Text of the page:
But gun advocates need to see the folly in their ways, too. We could remove all the high powered weapons, and that’s probably fair and reasonable to do. It’s hard to see value in having small canons and armor piercing weaponry in urban or rural environments. Pistols, rifles, and other “common” weapons aren’t going anywhere and shouldn’t. Common sense regulations are also fair. It’s a little unreasonable that it’s more difficult to rent a movie from Blockbuster than it is to buy a gun.

Guns will always spill over into the streets regardless of these regulations. I hardly doubt some doofus in a gang worries about forms. But it’s a reasonable first step and gives police a little something to work on in an investigation.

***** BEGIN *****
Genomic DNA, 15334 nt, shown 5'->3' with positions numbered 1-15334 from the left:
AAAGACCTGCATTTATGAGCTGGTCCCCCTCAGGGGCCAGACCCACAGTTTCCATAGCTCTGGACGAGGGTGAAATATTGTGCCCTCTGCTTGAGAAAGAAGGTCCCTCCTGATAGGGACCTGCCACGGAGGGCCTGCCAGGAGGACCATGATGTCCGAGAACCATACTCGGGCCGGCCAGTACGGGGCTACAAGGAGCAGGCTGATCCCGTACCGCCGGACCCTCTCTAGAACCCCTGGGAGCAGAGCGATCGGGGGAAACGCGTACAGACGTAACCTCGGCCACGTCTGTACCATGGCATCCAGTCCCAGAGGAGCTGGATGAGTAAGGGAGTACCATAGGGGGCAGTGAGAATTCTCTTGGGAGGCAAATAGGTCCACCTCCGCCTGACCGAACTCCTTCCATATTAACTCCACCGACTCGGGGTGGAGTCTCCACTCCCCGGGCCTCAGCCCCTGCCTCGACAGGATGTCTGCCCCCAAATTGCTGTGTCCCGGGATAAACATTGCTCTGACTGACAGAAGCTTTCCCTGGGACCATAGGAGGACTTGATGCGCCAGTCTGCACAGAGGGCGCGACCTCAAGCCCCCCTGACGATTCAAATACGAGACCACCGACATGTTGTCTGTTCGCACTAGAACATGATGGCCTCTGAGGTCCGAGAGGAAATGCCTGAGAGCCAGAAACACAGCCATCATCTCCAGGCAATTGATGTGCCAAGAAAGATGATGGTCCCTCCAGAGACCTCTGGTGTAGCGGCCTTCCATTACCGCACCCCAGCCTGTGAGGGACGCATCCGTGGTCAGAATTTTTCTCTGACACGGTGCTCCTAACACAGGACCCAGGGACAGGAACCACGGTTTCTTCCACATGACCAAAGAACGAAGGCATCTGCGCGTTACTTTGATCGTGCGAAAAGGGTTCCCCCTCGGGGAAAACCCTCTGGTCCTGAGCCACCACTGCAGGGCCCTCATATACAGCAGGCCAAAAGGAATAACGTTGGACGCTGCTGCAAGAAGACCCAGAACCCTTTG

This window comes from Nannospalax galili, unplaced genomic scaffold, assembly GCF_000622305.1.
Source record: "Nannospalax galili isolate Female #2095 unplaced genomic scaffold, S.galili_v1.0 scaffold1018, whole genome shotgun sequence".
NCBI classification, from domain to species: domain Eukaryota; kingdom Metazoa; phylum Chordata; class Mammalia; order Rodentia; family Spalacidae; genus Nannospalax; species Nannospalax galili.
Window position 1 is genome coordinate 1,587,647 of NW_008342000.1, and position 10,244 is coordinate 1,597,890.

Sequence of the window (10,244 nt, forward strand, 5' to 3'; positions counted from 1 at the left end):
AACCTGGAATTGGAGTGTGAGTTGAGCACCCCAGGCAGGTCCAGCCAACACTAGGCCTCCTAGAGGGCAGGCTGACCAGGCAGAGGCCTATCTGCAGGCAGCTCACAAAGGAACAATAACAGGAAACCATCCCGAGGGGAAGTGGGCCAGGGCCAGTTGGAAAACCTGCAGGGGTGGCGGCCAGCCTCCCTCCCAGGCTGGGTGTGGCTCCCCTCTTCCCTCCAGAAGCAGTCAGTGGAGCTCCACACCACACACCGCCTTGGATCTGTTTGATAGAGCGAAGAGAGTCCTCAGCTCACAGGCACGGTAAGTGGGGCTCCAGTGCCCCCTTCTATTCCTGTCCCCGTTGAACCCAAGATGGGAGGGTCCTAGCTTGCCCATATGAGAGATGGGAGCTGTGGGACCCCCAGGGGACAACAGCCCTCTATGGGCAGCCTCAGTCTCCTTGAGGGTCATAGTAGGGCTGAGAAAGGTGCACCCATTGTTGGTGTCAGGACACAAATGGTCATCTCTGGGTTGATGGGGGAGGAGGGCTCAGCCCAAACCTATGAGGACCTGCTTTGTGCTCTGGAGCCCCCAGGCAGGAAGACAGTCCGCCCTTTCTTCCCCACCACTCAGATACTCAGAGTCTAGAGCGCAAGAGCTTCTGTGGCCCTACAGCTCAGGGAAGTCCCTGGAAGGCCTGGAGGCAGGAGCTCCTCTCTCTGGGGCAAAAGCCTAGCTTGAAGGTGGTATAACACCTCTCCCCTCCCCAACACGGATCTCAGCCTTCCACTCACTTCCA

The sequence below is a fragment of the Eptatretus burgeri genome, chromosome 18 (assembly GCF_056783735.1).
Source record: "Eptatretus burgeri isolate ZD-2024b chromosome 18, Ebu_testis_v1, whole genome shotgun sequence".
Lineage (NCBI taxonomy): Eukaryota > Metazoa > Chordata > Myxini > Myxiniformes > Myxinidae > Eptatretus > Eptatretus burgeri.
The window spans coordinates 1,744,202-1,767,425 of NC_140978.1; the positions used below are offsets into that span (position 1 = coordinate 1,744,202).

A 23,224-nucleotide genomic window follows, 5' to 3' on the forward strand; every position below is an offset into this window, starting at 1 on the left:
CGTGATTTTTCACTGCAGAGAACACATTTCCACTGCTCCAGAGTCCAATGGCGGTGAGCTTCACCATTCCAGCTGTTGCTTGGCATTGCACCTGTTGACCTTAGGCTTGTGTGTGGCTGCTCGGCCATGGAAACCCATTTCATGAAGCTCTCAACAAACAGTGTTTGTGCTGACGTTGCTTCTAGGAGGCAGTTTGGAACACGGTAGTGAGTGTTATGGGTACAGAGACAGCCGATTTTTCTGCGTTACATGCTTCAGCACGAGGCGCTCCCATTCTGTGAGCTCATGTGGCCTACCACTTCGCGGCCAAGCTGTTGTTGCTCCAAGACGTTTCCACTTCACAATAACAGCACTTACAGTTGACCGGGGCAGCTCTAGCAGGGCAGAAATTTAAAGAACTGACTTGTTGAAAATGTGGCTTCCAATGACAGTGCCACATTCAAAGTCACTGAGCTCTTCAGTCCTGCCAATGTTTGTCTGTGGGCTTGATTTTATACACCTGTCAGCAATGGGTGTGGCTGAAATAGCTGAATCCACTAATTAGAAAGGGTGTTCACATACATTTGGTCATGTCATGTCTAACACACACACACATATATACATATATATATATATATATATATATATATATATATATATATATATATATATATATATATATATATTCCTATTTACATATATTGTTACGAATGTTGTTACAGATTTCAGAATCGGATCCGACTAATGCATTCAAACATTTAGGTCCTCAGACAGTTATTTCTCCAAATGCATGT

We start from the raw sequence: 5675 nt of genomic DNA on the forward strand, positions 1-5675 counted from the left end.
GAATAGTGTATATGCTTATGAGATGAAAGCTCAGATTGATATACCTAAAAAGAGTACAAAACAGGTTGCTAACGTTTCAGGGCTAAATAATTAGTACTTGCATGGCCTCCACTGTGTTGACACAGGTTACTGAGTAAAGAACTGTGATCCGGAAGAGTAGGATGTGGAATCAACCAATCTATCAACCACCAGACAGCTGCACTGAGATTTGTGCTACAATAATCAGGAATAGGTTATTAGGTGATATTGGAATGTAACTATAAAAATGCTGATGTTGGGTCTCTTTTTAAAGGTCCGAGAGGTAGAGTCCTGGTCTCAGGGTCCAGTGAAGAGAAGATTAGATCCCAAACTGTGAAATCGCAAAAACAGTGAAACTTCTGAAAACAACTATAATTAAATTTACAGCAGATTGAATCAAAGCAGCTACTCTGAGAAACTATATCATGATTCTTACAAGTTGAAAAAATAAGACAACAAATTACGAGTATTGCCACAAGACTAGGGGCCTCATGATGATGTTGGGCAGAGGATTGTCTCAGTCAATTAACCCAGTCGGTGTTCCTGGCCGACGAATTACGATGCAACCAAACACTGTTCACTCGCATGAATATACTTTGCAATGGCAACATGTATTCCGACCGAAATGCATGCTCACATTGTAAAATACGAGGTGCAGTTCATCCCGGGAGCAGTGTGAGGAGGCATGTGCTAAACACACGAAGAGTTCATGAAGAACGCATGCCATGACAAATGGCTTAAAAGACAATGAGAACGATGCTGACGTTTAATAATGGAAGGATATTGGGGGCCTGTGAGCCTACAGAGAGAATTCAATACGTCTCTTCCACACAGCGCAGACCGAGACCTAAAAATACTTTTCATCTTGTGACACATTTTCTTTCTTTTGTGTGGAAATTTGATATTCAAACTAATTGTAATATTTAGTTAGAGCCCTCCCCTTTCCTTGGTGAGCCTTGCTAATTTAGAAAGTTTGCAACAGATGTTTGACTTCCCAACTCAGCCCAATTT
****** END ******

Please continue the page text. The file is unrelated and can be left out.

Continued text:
You actually could do something

The majority of the problem is cultural, and Indianapolis sure has a problem with this. It’s racial, socioeconomic, and largely fixable but only with a massive cultural change.

If you think about human behavior, people move to the suburbs because it’s safer (statistically and it just “feels” nice). They get all the benefits of living in a city with none of the downsides except a little traffic in the the morning and afternoon. Not a bad trade, really.

But all of that suburban flight has left a hole in our cities and that hole is sucking everything down with it. As former Indianapolis mayor Bill Hudnut used to say, “You can’t be a suburb of nowhere.” Carmel and Fishers need only look at Lawrence, Speedway, and Beech Grove to see where they’ll be in 40 or 50 years.

People could just stop running away from their cities. They could buy their homes in cities, raise property values, send their kids to city schools and lift all the boats.